Over the next few days, GPS systems may be unreliable or unavailable due to a military testing exercise, according to the FAA.
The exercise will require jamming of GPS signals for periods of several hours during the event.
The FAA says navigation guidance, ADS-B and other services associated with GPS could be affected for up to 400 nautical miles at Flight Level 400, down to a radius of 180 nm at 50 feet above the ground.
The upcoming dates for the exercise will be as follows:
- Saturday, Jan. 18, 2020 from 12 p.m. to 7 p.m.
- Thursday, Jan. 23 from 7 a.m. to 7 p.m.
- Friday, Jan. 24 from 6:30 a.m. to 7 p.m.
Pilots are encouraged to report anomalies in accordance with the Aeronautical Information Manual (AIM) paragraphs 1-1-13 and 5-3-3. Reports may be submitted using this online form.
The Aircraft Owners and Pilots Association reported on a similar event last year and say they’re aware of hundreds of reports of interference to aircraft during these types of events, which they consider to be highly concerning.
AOPA reported that one aircraft lost navigation capability and did not regain it until after landing and other reports have highlighted aircraft veering off course and heading toward active military airspace.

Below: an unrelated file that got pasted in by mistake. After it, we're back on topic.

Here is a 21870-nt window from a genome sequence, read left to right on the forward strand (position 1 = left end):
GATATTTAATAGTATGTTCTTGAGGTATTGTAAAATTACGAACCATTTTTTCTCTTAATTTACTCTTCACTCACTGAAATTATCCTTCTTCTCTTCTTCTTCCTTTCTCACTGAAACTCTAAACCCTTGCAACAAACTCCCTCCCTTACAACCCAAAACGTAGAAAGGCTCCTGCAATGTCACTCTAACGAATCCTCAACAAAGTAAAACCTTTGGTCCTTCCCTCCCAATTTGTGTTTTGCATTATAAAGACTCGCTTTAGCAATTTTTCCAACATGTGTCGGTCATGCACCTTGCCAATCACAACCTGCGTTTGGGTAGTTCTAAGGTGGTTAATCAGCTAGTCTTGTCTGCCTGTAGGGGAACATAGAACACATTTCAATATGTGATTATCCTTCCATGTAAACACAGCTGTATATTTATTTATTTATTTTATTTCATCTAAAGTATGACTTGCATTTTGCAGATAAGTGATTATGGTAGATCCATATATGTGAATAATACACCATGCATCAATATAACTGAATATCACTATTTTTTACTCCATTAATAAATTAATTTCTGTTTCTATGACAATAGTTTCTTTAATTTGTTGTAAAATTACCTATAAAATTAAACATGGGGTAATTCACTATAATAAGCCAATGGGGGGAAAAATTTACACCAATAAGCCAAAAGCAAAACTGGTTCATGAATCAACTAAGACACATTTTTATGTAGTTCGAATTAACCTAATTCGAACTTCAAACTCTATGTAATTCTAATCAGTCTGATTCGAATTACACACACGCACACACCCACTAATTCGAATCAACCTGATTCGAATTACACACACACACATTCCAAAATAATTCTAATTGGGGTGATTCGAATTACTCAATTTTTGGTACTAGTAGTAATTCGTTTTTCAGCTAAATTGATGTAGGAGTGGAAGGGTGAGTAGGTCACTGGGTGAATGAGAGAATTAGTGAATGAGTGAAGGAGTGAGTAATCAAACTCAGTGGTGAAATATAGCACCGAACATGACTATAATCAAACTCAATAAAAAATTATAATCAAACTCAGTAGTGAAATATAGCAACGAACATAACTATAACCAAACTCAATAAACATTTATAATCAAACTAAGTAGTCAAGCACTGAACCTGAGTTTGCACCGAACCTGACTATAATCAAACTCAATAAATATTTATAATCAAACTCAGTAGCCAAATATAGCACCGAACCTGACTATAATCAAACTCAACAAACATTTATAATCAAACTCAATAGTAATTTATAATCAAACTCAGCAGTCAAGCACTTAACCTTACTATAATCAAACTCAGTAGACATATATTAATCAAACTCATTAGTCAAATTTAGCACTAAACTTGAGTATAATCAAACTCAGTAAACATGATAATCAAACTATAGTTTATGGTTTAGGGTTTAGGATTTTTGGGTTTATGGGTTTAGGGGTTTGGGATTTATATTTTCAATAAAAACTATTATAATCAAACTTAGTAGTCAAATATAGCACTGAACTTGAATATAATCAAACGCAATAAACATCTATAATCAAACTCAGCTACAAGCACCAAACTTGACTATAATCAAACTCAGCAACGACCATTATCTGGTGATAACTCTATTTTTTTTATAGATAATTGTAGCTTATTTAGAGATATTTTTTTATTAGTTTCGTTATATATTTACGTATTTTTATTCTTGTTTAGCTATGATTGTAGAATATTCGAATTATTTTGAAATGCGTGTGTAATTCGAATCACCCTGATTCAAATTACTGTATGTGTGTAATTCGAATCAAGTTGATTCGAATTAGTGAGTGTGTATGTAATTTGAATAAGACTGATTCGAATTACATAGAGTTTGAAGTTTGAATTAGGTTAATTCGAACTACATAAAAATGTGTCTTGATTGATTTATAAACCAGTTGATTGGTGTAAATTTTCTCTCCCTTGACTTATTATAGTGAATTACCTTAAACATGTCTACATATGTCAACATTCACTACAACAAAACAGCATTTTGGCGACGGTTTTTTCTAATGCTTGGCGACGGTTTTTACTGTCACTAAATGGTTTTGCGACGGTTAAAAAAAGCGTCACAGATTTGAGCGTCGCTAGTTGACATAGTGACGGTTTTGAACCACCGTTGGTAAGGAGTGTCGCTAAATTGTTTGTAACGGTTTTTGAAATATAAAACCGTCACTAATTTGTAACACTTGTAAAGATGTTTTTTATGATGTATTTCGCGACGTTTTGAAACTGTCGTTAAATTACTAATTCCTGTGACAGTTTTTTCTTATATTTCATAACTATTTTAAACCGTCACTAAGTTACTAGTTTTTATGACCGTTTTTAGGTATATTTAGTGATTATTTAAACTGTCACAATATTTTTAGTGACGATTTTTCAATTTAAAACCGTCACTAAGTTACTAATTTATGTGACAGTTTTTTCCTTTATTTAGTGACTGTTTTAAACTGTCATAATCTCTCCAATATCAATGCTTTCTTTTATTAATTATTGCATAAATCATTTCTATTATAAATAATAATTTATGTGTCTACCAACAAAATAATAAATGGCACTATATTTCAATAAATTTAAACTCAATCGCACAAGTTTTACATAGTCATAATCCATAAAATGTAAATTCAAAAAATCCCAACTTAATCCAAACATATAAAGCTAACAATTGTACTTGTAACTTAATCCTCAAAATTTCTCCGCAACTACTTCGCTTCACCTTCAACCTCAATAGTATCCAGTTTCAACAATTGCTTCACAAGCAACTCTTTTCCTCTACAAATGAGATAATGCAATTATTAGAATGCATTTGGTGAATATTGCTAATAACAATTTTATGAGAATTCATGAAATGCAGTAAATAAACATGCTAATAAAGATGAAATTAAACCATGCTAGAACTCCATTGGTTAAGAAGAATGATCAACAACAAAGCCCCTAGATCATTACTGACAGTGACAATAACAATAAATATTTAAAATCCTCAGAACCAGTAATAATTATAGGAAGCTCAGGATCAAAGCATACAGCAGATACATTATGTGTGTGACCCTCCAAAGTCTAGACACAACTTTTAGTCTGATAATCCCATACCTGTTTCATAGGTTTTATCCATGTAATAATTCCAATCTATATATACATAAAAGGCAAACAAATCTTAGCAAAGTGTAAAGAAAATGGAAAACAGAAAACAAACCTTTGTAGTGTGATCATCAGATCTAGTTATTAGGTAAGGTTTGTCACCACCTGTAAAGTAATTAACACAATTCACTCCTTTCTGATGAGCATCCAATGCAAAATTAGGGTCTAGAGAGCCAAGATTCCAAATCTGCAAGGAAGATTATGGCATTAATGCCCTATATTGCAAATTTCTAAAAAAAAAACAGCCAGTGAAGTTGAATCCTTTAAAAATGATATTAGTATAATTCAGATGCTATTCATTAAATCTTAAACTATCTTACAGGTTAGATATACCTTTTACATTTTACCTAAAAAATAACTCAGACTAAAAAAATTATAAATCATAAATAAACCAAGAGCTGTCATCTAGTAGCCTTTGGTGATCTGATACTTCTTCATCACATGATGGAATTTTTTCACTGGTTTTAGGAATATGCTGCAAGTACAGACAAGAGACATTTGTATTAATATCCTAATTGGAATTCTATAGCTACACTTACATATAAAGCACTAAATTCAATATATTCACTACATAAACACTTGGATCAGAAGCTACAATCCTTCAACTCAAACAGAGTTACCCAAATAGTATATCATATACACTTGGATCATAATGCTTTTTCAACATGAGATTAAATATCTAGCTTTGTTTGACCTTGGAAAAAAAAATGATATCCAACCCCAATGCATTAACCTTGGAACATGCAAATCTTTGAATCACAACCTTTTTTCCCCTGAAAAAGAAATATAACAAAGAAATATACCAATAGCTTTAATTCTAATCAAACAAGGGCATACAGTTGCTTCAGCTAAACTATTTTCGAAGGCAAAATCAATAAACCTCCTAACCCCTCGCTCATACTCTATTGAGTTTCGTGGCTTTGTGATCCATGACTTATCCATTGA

What does this mean for us?
The good news is, this will not impact the navigation systems in our cars or the maps we use on our phones.
However, pilots who take off and land commercial airliners at RSW will have to take precautions. But GPS jamming is actually something they train for and are prepared to deal with.
Flying a plane requires training, and that training includes knowing how to fly without GPS.
“In your training to become a pilot, you learn not only GPS navigation but also radio navigation which is what we used before GPS,” said retired Air Force and Delta pilot, Wayne Merrill.
The same goes for everyone on the ground. We used to get around in our cars without GPS, but it’s more reliable and convenient.
Merrill explained what it’s like for pilots when military exercises demand the jamming of our GPS.
“You can still use the GPS,” he said, “but you have to be aware that it may not be accurate.”
These exercises train pilots to understand exactly that, and how to navigate without GPS.
For the military, this is regular and routine. While all pilots train for this, that doesn’t mean they like it.
In a 2019 survey done by AOPA, more than 64% of 1,200 pilots reported concern about the interference on their GPS.
“In these events when an aircraft loses GPS signal, it may lose the ability to navigate on its own and in some instances, they had continued flying towards restricted areas where they should not be,” said AOPA senior director of government affairs, Rune Duke.
Thus, commercial pilots know the drill and every major airline we spoke to said they don’t expect any problems.
An advocacy group for pilots said they do worry the GPS jamming underway could cause problems for pilots with less experience in the air.